4. To provide training to individuals in the newest techniques related to the intraductal approach. This will be provided in small group interactive workshops with live volunteers.
  5. A pre-symposium workshop will be dedicated to educating the scientific community about “crossing the chasm from animals to women”. Based on our success with the Army of Women, we are poised to educate the basic scientists who have never designed translational research studies or enrolled human subjects. This pre-conference will be open to any researcher who is interested in learning how to conduct studies that could utilize the Army of Women.

2011 will be the 7th Symposium on the Intraductal Approach to Breast Cancer. The first was held in 1999 with 30 attendees in Santa Barbara. In 2007 the conference was moved to Santa Monica to accommodate the local Los Angeles community and attendance grew to 150. Building on the feedback from the past symposiums and the growing interest in this field we expect even a larger turnout in 2011.
As with past symposiums, we intend to recruit from lay groups and offer discounted registration fees for advocates as well as provide scholarships. Advocates will be involved as panelist for the pre-symposium workshop on the Army of Women, as well as the main Symposium. In 2009 several of our research volunteers served as models for demonstrating ductal lavage, ultrasound and ductoscopy. We plan to repeat these workshops.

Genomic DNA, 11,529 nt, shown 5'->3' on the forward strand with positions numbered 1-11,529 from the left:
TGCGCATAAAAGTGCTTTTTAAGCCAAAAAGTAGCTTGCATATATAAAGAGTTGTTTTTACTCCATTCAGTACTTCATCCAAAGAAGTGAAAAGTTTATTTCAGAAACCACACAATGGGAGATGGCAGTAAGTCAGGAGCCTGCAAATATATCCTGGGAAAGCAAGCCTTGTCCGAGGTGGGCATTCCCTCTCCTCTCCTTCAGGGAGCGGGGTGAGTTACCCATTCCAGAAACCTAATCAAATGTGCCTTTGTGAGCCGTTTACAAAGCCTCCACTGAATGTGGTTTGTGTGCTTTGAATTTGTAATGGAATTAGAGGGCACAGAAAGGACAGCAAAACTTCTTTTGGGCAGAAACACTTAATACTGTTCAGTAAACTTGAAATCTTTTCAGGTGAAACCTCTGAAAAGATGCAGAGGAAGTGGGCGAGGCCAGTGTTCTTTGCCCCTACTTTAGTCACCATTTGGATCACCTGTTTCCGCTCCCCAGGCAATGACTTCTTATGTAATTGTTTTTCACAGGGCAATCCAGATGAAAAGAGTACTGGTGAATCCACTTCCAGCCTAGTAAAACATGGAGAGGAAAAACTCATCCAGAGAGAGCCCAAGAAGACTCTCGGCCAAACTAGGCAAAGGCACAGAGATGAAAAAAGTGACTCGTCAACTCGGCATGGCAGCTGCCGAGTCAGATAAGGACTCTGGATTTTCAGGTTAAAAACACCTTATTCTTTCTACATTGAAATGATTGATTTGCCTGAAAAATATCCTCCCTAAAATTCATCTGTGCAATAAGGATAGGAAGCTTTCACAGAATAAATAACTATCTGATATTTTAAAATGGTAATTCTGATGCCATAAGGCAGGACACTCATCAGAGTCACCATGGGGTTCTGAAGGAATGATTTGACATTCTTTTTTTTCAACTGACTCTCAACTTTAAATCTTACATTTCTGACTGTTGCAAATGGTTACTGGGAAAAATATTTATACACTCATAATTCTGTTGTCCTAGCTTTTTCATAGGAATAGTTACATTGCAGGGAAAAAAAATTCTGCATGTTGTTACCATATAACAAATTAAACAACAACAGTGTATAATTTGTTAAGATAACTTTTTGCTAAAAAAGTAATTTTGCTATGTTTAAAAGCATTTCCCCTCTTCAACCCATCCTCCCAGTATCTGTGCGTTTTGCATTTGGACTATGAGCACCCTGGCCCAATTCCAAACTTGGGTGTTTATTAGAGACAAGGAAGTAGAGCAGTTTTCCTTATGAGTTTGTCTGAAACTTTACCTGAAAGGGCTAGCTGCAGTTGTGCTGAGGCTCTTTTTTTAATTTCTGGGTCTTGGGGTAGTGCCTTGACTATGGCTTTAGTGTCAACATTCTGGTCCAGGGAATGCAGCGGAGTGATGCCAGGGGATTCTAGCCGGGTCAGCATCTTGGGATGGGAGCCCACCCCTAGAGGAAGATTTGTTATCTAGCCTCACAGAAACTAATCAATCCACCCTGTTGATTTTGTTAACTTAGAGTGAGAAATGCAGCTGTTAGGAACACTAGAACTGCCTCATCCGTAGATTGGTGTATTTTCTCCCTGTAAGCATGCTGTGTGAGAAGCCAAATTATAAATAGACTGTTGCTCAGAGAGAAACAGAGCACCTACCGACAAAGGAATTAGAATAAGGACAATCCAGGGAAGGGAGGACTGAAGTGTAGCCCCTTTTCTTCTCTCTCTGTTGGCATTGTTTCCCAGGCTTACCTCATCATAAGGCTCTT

The goal is to create multidisciplinary, working groups, funded through seed money to investigate some of the most important questions and barriers to the intraductal approach. In addition, the pre-symposium workshop will serve as a catalyst to motivate, educate and inspire basic researchers to tap into the Army of Women as a resource for all of their studies. We will also present results from the 2009 awarded pilot grants at the symposium. In the past, we have had over 90% of participants return for subsequent meetings, and we hope with the new format and challenge to take down some of the key barriers to the intraductal approach, we will have even a larger turnout than before.

Final Report (2011)

The Dr. Susan Love Research Foundation is committed to advancing research and developing resources that explore the normal breast. As part of this effort, the Foundation hosted The 7th International Symposium on the Intraductal Approach to Breast Cancer in Santa Monica, Calif., Feb. 23-26, 2011.

More than 100 clinicians, epidemiologists, pathologists, basic scientists, translational investigators, and breast cancer advocates from 11 countries attended this year’s conference, “The Normal Human Breast: Building Our Understanding from Mice to Women.”